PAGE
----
Annual Public Notice of Special Education Services
All public schools in the Riverview Intermediate Unit 06 provide special education and related service to children with disabilities who are ages three through twenty-one. The purpose of this notice is to describe (1) the types of disabilities that might qualify the child for such programs and services, (2) the special education programs and related services that are available, (3) the process by which the public schools screen and evaluate such students to determine eligibility, and (4) the special rights that pertain to such children and their parents or legal guardians.
What types of disability might qualify a child for special education and related services?
Under the federal Individuals with Disabilities Education Act, or “IDEA,” children qualify for special education and related services if they have one or more of the following disabilities and, as a result, need such services: (1) mental retardation; (2) deaf/hearing impairments, including deafness; (3) speech or language impairments; (4) blind/visual impairments, including blindness; (5) emotional disturbance; (6) orthopedic impairments, or physical disabilities; (7) autism, including pervasive developmental disorders; (8) traumatic brain injury, or neurological impairment; (9) other health impairment; and (10) specific learning disabilities. Children age three through the age of admission to first grade are also eligible if they have developmental delays and, as a result, need special education and related services. Children with more than one of the foregoing disabilities could qualify for special education and related services as having multiple disabilities.
The legal definitions of these disabilities, which the public schools are required to apply under the IDEA, may differ from those used in medical or clinical practice. The legal definitions, moreover, could apply to children with disabilities that have very different medical or clinical disorders. A child with attention deficit hyperactivity disorder, for example, could qualify for special education and related services as a child with “other health impairments,” “emotional disturbance,” or “specific learning disabilities” if the child meets the eligibility criteria under one or more of these disability categories and if the child needs special education and related services as a result.
Under Section 504 of the federal Rehabilitation Act of 1973, and under the federal Americans with Disabilities Act, some school age children with disabilities who do not meet the eligibility criteria outlined above might nevertheless be eligible for special protections and for adaptations and
accommodations in instruction, facilities, and activities. Children are entitled to such protections, adaptations, and accommodations if they have a mental or physical disability that substantially limits or prohibits participation in or access to an aspect of the school program.
What programs and services are available
for children with disabilities?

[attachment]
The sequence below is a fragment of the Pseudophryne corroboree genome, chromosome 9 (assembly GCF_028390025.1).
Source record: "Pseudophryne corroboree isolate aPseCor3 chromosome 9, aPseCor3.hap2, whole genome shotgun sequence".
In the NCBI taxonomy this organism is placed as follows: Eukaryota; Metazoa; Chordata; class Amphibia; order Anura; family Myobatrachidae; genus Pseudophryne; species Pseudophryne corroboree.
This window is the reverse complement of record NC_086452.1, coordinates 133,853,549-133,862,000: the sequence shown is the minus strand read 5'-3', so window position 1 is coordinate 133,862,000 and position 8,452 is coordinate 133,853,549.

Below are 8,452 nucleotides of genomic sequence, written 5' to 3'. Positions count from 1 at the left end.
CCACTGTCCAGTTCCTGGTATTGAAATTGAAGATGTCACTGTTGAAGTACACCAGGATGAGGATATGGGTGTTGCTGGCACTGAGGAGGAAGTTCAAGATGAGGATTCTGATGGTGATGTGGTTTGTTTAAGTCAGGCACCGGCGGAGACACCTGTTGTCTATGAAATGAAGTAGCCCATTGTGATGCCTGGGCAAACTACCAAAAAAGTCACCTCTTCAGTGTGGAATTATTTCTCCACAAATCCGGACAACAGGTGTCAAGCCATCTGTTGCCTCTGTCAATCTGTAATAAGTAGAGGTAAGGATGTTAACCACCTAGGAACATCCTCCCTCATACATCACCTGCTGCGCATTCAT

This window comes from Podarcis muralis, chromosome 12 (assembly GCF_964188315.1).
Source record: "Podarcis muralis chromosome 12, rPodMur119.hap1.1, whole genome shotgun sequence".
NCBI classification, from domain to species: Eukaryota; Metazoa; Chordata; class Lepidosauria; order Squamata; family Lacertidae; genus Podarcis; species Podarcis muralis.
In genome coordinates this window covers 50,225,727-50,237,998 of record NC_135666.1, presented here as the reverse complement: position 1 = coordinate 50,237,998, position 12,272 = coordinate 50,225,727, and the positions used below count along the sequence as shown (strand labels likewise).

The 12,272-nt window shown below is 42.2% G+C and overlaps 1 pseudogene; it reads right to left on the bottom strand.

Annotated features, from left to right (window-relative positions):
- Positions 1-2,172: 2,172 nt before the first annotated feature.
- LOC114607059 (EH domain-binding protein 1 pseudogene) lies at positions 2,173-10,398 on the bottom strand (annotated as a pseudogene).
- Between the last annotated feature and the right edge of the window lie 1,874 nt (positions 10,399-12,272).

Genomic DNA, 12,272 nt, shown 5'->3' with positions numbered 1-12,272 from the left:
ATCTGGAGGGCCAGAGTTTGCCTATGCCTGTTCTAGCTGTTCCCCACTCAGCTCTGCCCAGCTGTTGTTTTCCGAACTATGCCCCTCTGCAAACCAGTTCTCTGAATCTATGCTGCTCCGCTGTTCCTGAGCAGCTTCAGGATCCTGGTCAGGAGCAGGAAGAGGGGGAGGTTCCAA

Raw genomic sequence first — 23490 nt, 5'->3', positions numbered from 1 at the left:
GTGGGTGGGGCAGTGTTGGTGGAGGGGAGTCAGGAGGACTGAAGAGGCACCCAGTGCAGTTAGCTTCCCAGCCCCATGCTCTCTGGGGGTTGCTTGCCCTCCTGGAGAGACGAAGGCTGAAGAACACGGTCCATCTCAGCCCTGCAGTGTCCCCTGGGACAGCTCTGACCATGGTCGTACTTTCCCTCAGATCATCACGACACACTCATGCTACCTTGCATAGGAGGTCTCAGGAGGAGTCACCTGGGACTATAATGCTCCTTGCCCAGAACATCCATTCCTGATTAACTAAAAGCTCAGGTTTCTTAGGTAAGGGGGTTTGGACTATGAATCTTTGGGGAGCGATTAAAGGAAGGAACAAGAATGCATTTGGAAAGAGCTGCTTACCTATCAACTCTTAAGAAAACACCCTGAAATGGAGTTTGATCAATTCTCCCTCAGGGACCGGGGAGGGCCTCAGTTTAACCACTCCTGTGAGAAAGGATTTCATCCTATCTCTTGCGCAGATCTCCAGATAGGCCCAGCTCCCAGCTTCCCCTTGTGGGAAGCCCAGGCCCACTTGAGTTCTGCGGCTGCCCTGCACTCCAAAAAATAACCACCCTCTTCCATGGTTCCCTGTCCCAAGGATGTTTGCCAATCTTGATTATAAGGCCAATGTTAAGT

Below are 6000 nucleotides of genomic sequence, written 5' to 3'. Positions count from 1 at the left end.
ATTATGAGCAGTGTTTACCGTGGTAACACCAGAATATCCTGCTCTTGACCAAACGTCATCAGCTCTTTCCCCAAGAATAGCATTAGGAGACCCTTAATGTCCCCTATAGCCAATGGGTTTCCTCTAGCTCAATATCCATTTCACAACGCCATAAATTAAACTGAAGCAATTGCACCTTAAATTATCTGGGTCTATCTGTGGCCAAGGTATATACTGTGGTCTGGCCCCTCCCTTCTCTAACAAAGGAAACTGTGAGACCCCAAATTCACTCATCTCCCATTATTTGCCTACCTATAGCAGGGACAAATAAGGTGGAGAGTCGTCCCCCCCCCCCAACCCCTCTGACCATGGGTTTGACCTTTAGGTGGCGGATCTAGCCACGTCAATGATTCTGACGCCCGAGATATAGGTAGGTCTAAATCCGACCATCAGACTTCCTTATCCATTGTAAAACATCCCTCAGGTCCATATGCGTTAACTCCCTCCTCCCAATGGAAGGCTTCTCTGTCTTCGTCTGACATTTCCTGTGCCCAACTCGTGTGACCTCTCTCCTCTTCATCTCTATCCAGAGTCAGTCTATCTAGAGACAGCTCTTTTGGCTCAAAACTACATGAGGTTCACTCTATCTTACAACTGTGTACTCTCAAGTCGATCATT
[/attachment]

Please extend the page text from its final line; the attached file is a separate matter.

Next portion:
Public schools must ensure that children with disabilities are educated to the maximum extent possible in the least restrictive environment, and that the instruction they receive conforms as much as possible to the instruction that non-disabled students receive. Programs and services available to students with disabilities, in descending order of preference, are (1) regular class placement with supplementary aides and services provided as needed in that environment; (2) regular class placement for most of the school day with itinerant service by a special education teacher either in or out of the regular classroom; (3) regular class placement for most of the school day with instruction provided by special education teacher in a resource classroom; (4) part time special education class placement in a regular public school or alternative setting; and (5) special education class placement or special education services provided outside the regular class for most or all of the school day, either in a regular
public school or alternative setting.
Depending on the nature and severity of the disability, the public school can provide special education programs and services in (1) the public school the child would attend if not disabled, (2) an alternative regular public school either in or outside the school district of residence, (3) a special education center operated by a public school entity, (4) an approved private school or other private facility licensed to serve children with disabilities, (5) a residential school, (6) approved out-of-state program, or (7) the home.
Special education services are provided according to the primary educational needs of the child, not the category of disability. The types of service available are (1) learning support, for students who primarily need assistance with the acquisition of academic skills; (2) life skills support, for students who primarily need assistance with development of skills for independent living; (3) emotional support, for students who primarily need assistance with social or emotional development; (4) deaf or hearing impaired support, for students who primarily need assistance with deafness; (5) blind or
visually impaired support, for students who primarily need assistance with blindness; (6) physical support, for students who primarily require physical assistance in the learning environment; (7) autistic support, for students who primarily need assistance in the areas affected by autism spectrum disorders; and (8) multiple disabilities support, for students who primarily need assistance in multiple areas affected by their disabilities.